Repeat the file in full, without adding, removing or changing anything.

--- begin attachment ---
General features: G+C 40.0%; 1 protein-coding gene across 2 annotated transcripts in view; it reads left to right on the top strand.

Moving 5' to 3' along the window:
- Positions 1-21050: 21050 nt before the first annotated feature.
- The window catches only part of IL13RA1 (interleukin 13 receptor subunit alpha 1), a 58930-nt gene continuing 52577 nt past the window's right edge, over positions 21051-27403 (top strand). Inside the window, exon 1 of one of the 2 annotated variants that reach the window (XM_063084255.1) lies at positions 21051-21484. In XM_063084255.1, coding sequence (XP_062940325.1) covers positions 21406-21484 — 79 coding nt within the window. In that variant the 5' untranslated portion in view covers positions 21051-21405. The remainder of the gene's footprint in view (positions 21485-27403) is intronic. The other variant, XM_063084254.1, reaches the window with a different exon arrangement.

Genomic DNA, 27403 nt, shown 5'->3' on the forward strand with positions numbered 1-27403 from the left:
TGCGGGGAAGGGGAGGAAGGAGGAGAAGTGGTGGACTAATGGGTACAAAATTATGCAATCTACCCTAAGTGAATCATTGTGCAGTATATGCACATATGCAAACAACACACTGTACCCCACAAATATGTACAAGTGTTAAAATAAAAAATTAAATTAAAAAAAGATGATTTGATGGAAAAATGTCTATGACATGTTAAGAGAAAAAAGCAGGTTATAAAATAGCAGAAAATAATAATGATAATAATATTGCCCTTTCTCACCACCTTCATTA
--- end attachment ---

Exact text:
General features: G+C 40.0%; 1 protein-coding gene across 2 annotated transcripts in view; it reads left to right on the top strand.

Moving 5' to 3' along the window:
- Positions 1-21050: 21050 nt before the first annotated feature.
- The window catches only part of IL13RA1 (interleukin 13 receptor subunit alpha 1), a 58930-nt gene continuing 52577 nt past the window's right edge, over positions 21051-27403 (top strand). Inside the window, exon 1 of one of the 2 annotated variants that reach the window (XM_063084255.1) lies at positions 21051-21484. In XM_063084255.1, coding sequence (XP_062940325.1) covers positions 21406-21484 — 79 coding nt within the window. In that variant the 5' untranslated portion in view covers positions 21051-21405. The remainder of the gene's footprint in view (positions 21485-27403) is intronic. The other variant, XM_063084254.1, reaches the window with a different exon arrangement.

Genomic DNA, 27403 nt, shown 5'->3' on the forward strand with positions numbered 1-27403 from the left:
TGCGGGGAAGGGGAGGAAGGAGGAGAAGTGGTGGACTAATGGGTACAAAATTATGCAATCTACCCTAAGTGAATCATTGTGCAGTATATGCACATATGCAAACAACACACTGTACCCCACAAATATGTACAAGTGTTAAAATAAAAAATTAAATTAAAAAAAGATGATTTGATGGAAAAATGTCTATGACATGTTAAGAGAAAAAAGCAGGTTATAAAATAGCAGAAAATAATAATGATAATAATATTGCCCTTTCTCACCACCTTCATTA